6.Marielle Legair
contact/website: (by appointment only)

Based in New York, Publicist and Communications Consultant Marielle Legair has landed clients on media outlets such as Forbes, CNBC, Bloomberg, Financial Times, and the BBC, in addition to booking for high profile speaking engagements. She specializes in helping leaders gain recognition in their niche fields through building both online and offline presence. Adding to her repertoire, she hosts in-person and online PR/personal brand masterclasses, and has been a guest speaker for KPMG, Wix, Yale University and New York University.

7. Beth Parker

Based in New York, Beth Parker has almost two decades of PR experience working both in-house and as a freelancer at Penguin, Random House, Houghton Mifflin, and Simon & Schuster in both adult and children’s fiction and non-fiction. Having worked on numerous New York Times bestselling campaigns, she is well respected in the industry. Authors Beth Parker is proud to have worked with include: "E.L. Doctorow, Azar Nafisi, Harlan Coben, Oscar Hijuelos, Simon Pegg, Jason Reynolds, Brendan Keily, Laurie Halse Anderson, David Nicholls, Sonia Sanchez, Hari Kunzru, Darin Strauss, Terry Teachout, Vanessa Williams, Monica Seles," among others. She has worked on various campaigns, spanning literary fiction, nonfiction, self-help, young adult, and picture books. Additionally, Beth Parker has launched imprints and collaborated on a few non-traditional projects.

8. Alyson Sinclair :

Currently based primarily in Minneapolis, but spends time in San Francisco, NYC, and Charleston, SC, Alyson Sinclair's connections are strong and varied in the national and local literary, arts & culture, music, and general interest media world. She has coordinated hundreds of events at both large and small venues, such as "indie bookstores, the 92nd St. Y, Los Angeles Public Library, Chicago Tribune events, MPR: The Current Presents (Mpls.), the Smithsonian (DC), City Arts & Lectures (SF)," and more.

9. Jennifer Prost

10. Antonia Hall
LinkedIn: Atonia Hall

LA based Antonia Hall, founder and principal of Antonia Hall Communications, is a publicist, social media expert, and SEO Enhanced copywriter. She is devoted to assisting those following their passions to change the world. As the Communications Manager for a large company in Los Angeles, she acted as liaison and marketer, coordinating and scheduling press engagements, organizing fund-raising events, and keeping the company in the forefront of its industry.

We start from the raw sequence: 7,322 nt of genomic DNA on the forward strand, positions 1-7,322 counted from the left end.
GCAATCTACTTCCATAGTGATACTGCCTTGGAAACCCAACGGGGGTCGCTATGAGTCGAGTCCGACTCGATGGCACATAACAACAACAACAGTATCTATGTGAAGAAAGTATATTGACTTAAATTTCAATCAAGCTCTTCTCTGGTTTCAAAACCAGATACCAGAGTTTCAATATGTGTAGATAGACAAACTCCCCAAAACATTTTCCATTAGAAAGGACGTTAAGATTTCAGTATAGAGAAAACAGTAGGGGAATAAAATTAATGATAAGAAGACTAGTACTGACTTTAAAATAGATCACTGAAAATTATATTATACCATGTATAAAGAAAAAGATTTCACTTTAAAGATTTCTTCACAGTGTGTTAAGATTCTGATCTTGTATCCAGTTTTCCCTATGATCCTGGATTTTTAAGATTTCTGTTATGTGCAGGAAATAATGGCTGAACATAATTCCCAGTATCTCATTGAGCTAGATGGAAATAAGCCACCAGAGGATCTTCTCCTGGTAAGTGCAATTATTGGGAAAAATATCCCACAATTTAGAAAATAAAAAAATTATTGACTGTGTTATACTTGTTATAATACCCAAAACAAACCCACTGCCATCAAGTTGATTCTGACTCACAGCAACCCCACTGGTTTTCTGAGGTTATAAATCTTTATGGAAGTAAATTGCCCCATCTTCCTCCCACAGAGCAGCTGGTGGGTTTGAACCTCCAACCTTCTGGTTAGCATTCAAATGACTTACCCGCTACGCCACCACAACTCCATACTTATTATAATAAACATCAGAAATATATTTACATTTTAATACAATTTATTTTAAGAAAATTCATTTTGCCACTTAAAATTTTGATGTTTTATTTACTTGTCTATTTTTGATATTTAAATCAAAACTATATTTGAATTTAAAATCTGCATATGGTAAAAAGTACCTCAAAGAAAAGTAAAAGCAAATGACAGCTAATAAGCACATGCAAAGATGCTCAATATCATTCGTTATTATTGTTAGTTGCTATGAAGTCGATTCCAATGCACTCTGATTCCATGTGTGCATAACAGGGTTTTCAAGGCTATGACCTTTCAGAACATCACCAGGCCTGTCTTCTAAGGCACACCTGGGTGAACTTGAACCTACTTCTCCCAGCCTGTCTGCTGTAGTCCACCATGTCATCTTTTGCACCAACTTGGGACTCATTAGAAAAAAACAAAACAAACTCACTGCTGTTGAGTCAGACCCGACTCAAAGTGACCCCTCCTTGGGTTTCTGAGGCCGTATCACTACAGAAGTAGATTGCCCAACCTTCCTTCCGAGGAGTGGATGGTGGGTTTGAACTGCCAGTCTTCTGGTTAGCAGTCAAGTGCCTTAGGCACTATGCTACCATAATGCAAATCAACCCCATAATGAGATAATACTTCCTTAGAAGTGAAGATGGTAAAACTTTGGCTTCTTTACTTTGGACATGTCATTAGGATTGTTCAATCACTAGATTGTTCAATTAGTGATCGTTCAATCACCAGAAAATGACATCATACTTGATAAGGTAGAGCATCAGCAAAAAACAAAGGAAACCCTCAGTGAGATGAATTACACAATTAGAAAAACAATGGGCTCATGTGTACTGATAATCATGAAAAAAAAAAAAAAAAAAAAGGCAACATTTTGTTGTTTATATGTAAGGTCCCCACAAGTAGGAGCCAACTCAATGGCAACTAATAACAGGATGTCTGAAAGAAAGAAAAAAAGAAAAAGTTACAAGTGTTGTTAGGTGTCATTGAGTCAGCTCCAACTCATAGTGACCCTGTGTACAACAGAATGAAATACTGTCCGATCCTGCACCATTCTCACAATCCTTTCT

With a passion for social media, Antonia has developed and executed successful social media campaigns for professionals, non-profits, and events. She is an early adopter of Google +, is in the 90th percentile on Twitter, and has an influential follower base of over 13,000 people, including many top celebrities, journalists and authors. She is also a Top Thought Leader on Klout.

In short:
The wide array of bookings and experiences will provide ample options from which a client with a list of specific requirements can choose. From literature to public speaking, social media to printed media, these US based publicists will assist their client with any of their publishing and promoting needs.
of three

Building a Personal Brand and Platform - Best Practices

Building a personal brand is essential when promoting yourself at a thought leader in any field. It is important you understand your values and remain authentic. You also need to know your target audience and how to reach them. It is crucial to understand your unique value proposition, have a visual identity, and share your expertise through social media and other online content. Networking at conferences and events and following the examples of other strong personal brands can be additional ways you can build your personal brand. When hiring a publicist, focus your questions around their experience, pricing, and service offerings to ensure they align with your needs and your brand.


• Personal values